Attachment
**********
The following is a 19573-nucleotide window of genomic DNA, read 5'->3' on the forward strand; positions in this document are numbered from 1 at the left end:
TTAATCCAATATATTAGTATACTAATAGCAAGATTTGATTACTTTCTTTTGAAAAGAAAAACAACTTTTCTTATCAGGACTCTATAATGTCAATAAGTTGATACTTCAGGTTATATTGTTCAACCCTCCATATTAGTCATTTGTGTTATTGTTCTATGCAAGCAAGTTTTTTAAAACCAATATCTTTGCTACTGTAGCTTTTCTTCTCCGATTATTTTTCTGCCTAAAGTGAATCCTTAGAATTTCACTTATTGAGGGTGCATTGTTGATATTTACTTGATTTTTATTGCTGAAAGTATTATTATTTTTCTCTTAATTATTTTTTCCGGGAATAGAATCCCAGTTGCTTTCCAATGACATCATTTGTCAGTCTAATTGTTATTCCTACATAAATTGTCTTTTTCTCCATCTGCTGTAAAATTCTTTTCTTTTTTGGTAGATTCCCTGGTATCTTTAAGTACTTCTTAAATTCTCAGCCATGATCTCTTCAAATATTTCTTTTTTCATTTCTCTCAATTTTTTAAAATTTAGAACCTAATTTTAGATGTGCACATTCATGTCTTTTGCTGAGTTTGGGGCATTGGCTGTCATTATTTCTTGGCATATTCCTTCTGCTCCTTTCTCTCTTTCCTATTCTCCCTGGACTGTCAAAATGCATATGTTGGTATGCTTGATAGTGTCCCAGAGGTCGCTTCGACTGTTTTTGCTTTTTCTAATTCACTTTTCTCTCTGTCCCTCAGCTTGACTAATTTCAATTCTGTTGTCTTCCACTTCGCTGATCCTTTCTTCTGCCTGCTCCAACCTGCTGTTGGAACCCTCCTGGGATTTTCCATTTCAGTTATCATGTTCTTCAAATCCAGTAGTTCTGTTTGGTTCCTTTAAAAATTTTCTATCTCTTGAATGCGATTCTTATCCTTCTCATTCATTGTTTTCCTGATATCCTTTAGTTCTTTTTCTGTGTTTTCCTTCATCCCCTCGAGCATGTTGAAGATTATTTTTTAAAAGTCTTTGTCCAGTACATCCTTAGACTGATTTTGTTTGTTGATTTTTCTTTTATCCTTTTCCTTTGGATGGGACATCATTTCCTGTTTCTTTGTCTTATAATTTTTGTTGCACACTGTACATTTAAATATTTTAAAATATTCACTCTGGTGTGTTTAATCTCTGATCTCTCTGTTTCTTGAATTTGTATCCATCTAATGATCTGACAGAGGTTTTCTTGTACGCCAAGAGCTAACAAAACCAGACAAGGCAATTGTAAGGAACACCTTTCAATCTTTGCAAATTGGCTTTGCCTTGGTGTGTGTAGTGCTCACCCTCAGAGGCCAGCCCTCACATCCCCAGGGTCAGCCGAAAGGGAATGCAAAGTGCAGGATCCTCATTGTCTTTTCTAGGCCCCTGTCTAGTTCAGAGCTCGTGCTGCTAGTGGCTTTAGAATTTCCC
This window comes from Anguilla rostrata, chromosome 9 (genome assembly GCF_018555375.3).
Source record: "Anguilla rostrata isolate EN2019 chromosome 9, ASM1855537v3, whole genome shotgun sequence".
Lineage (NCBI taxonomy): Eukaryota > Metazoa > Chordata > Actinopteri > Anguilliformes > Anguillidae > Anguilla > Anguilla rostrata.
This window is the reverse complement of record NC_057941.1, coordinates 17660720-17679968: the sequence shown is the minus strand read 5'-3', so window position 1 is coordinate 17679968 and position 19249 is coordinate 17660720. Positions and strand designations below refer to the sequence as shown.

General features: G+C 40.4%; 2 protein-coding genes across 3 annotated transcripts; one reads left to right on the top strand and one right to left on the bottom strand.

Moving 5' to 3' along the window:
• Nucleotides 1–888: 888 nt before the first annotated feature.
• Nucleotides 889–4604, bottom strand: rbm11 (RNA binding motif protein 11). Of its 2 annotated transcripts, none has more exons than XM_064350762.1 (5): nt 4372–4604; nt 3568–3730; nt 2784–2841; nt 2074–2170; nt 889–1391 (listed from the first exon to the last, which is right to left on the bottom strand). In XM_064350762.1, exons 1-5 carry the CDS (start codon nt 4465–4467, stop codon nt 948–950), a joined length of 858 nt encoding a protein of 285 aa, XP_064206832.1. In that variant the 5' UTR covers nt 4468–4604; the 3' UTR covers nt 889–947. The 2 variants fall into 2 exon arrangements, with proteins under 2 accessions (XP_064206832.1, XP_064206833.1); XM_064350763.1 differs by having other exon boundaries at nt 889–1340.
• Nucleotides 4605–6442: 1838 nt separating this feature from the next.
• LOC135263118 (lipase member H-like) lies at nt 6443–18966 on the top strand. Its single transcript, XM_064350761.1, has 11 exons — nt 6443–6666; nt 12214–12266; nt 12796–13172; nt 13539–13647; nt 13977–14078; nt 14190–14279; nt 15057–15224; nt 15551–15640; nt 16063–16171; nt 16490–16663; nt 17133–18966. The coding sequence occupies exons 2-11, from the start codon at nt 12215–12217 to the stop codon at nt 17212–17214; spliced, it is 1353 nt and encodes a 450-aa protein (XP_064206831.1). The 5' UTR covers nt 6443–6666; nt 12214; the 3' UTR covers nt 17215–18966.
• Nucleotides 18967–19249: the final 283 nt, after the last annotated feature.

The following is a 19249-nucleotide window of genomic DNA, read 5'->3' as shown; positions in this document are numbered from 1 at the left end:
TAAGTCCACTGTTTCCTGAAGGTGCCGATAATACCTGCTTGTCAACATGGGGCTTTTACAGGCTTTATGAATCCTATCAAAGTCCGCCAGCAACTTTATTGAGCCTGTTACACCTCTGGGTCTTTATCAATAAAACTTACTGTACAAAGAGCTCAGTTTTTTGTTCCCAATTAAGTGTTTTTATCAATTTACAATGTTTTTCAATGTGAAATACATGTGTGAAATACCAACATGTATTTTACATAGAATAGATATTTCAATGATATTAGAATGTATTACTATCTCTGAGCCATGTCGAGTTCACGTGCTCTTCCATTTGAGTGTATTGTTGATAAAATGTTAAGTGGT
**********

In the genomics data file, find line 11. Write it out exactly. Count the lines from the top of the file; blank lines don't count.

• Nucleotides 4605–6442: 1838 nt separating this feature from the next.